The Asus VivoTAB TF810C, like Samsung ATIV tablets and the ThinkPad Tablet 2, have Wacom digitizers that work with a digital pen for precise input. Writing notes is easy and natural (other than the slippery feel of glass vs. paper) and you can do sophisticated artwork. This is much, much better than a capacitive stylus that feels little better than writing with a finger! You'll get pressure sensitivity in programs that use the newer Windows Ink APIs (ArtRage, Fresh Paint, Autodesk Sketchbook and OneNote 2013) but not older apps that require WinTab drivers like Adobe Photoshop, Corel Painter and PaintTool SAI. So far, Windows 8 Atom tablets all lack WinTab drivers, but we've heard that Adobe is working on creating them. Still, I wouldn't spend $1,000 hoping that the drivers I need will someday appear. If you're a digital artist who needs WinTab now, look elsewhere (the Samsung ATIV Smart PC Pro 700T and the last gen Samsung Series 7 Slate both have Wacom with WinTab drivers).
On another note, we love the included pen. It's a full size pen with a rounded eraser on the end and a button for commands. Folks complain when there's no silo to hold the pen, but if you want a full size pen that's comfortable for extended use, you won't find one that fits in today's super-thin tablets.
Asus actually released this tablet in early January 2013 in a limited fashion through mostly online retailers with a few bricks and mortar stores like Microcenter thrown in. While even quiet releases from Asus see great driver support via their website and their Live Update app on the device, driver updates were MIA until just a few weeks ago. Given that the Intel Clovertrail Windows 8 tablets had significant early driver issues largely relating to the new Intel chipset and thus plaguing all brands and models, that's a horrid problem. Manufacturers who released models in late fall 2012 pushed out driver updates fairly quickly, while models that came out more recently had newer drives pre-loaded plus downloadable driver updates. These drivers addressed problematic issues like the device not waking from sleep (requiring a forced shutdown and reboot) and sporadic WiFi. Ouch.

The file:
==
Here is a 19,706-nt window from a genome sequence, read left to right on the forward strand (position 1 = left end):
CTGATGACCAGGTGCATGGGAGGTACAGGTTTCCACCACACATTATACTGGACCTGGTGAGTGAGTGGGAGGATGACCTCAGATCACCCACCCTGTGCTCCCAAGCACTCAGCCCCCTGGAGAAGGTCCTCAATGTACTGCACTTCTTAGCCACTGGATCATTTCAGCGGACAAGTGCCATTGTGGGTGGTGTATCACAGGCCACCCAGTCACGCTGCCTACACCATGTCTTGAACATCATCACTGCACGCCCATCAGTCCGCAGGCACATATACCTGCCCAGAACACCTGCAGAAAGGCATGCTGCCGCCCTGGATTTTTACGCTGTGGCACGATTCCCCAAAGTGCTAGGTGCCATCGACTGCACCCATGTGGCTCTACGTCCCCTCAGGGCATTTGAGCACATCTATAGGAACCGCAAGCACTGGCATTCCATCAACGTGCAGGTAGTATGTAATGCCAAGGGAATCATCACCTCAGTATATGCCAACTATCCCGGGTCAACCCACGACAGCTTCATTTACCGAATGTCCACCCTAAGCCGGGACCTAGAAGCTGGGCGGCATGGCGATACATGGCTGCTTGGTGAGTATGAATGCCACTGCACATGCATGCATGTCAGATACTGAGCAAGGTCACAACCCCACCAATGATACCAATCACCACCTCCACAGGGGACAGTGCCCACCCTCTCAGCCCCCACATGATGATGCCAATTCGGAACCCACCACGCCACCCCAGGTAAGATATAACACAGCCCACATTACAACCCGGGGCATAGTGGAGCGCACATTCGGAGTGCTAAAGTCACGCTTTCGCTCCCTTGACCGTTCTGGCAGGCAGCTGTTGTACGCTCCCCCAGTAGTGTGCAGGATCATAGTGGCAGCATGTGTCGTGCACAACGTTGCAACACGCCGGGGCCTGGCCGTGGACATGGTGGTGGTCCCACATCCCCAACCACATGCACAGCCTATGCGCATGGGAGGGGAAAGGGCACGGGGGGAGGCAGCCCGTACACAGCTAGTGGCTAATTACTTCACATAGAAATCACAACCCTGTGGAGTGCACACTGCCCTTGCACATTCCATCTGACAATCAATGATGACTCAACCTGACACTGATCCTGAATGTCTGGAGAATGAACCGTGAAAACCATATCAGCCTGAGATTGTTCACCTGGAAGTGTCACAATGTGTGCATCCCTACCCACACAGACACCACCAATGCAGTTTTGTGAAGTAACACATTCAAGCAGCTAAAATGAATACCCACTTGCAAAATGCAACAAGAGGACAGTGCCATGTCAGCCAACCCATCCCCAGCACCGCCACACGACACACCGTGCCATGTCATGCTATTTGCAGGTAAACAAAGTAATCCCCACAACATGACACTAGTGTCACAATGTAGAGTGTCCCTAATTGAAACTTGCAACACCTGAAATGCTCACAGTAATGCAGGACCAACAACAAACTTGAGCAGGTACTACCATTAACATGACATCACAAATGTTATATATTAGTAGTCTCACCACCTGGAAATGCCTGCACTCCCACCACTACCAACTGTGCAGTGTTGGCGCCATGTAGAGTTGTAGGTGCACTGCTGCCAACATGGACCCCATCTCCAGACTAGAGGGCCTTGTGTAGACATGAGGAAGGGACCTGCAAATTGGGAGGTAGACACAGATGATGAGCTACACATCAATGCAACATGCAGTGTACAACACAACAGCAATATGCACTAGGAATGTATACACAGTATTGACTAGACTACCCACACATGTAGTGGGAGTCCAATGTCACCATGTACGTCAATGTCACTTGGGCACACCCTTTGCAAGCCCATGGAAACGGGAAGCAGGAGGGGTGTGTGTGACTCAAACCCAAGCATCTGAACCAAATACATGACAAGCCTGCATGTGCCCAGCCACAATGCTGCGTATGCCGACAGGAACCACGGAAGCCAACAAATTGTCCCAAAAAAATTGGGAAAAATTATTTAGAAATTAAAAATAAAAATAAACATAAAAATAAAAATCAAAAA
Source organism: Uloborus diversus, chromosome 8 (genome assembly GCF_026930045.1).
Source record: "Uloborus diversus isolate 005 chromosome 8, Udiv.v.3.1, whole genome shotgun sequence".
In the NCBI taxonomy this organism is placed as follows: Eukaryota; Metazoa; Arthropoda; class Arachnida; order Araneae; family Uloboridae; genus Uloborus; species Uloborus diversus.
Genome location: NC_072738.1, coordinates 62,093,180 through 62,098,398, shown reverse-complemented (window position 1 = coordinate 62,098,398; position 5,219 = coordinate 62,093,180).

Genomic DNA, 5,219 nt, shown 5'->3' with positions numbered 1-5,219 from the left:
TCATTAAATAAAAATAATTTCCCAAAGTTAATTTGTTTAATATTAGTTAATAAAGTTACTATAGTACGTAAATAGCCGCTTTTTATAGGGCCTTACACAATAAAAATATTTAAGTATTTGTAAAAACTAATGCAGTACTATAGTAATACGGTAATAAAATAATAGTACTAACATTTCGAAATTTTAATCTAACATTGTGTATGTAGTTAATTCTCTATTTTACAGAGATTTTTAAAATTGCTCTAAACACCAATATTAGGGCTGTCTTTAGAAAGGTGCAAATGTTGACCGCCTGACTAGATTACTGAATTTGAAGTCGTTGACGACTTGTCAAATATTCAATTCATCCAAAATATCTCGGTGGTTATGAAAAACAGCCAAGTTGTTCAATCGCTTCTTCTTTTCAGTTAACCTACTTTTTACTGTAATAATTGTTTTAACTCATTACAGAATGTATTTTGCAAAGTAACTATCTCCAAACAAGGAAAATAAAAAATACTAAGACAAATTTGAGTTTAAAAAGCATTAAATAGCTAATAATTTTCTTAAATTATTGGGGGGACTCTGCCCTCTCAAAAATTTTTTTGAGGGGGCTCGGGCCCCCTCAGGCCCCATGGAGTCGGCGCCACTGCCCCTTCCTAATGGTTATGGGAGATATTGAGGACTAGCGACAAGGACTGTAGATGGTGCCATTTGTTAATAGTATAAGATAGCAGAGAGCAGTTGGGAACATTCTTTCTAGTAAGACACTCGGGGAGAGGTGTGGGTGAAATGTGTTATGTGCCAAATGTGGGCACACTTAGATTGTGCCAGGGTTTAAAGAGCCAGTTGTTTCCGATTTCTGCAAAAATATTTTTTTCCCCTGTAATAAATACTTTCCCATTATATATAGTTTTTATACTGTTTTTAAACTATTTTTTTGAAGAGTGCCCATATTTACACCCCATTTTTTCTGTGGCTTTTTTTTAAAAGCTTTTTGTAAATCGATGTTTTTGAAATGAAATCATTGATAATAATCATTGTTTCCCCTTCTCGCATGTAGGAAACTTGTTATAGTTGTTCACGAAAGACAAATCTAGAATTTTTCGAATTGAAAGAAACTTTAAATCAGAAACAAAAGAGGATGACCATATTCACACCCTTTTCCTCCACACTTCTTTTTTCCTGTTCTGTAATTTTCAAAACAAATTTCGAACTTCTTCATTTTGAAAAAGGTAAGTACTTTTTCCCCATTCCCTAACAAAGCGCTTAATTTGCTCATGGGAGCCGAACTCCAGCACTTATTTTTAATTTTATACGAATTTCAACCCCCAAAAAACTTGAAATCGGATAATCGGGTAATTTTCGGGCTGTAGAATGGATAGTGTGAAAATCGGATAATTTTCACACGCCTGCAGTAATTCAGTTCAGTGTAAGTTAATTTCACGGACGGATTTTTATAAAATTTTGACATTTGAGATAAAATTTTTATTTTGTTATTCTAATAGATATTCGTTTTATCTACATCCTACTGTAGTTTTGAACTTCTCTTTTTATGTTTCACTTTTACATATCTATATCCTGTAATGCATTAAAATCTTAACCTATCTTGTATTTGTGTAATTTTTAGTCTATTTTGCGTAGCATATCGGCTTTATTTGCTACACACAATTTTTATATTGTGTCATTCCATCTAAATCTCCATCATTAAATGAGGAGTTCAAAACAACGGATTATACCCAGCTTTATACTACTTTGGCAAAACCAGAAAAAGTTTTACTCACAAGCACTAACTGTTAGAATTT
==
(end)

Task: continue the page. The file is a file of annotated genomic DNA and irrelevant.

Now Asus has drivers available, but only via their Live Update program on the tablet. That might not be so bad were it not for a Live Update app that frequently fails updating itself, let alone other drivers on the device. We had to try several times over the course of two days to get Live Update working. Unfortunately, Asus hasn't published the drivers on their support website to offer an alternative download method as they do for their other tablets and notebooks. This isn't the Asus driver support we know and love, and we do wonder why the VivoTab seems to be the read-headed stepchild.